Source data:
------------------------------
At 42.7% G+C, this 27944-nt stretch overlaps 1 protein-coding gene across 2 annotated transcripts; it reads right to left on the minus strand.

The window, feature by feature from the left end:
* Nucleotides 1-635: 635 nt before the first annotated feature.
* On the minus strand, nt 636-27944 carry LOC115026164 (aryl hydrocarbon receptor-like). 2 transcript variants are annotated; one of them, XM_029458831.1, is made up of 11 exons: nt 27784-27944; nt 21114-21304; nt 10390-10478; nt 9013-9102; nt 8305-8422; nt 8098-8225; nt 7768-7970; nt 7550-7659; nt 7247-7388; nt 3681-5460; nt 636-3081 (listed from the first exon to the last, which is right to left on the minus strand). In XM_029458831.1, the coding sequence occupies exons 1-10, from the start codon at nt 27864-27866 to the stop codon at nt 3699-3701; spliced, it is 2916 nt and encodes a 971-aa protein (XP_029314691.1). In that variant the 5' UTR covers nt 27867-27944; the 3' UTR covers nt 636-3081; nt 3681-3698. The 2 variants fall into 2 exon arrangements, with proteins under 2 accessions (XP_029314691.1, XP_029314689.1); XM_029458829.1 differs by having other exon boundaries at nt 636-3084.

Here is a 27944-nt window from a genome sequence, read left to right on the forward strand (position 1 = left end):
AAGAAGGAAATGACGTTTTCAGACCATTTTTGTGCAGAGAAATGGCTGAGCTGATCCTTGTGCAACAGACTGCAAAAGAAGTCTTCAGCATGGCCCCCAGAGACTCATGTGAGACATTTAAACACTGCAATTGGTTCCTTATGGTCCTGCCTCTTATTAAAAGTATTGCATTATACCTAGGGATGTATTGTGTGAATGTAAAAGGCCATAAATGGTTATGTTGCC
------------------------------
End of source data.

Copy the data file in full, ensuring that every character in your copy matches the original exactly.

At 42.7% G+C, this 27944-nt stretch overlaps 1 protein-coding gene across 2 annotated transcripts; it reads right to left on the minus strand.

The window, feature by feature from the left end:
* Nucleotides 1-635: 635 nt before the first annotated feature.
* On the minus strand, nt 636-27944 carry LOC115026164 (aryl hydrocarbon receptor-like). 2 transcript variants are annotated; one of them, XM_029458831.1, is made up of 11 exons: nt 27784-27944; nt 21114-21304; nt 10390-10478; nt 9013-9102; nt 8305-8422; nt 8098-8225; nt 7768-7970; nt 7550-7659; nt 7247-7388; nt 3681-5460; nt 636-3081 (listed from the first exon to the last, which is right to left on the minus strand). In XM_029458831.1, the coding sequence occupies exons 1-10, from the start codon at nt 27864-27866 to the stop codon at nt 3699-3701; spliced, it is 2916 nt and encodes a 971-aa protein (XP_029314691.1). In that variant the 5' UTR covers nt 27867-27944; the 3' UTR covers nt 636-3081; nt 3681-3698. The 2 variants fall into 2 exon arrangements, with proteins under 2 accessions (XP_029314691.1, XP_029314689.1); XM_029458829.1 differs by having other exon boundaries at nt 636-3084.

Here is a 27944-nt window from a genome sequence, read left to right on the forward strand (position 1 = left end):
AAGAAGGAAATGACGTTTTCAGACCATTTTTGTGCAGAGAAATGGCTGAGCTGATCCTTGTGCAACAGACTGCAAAAGAAGTCTTCAGCATGGCCCCCAGAGACTCATGTGAGACATTTAAACACTGCAATTGGTTCCTTATGGTCCTGCCTCTTATTAAAAGTATTGCATTATACCTAGGGATGTATTGTGTGAATGTAAAAGGCCATAAATGGTTATGTTGCC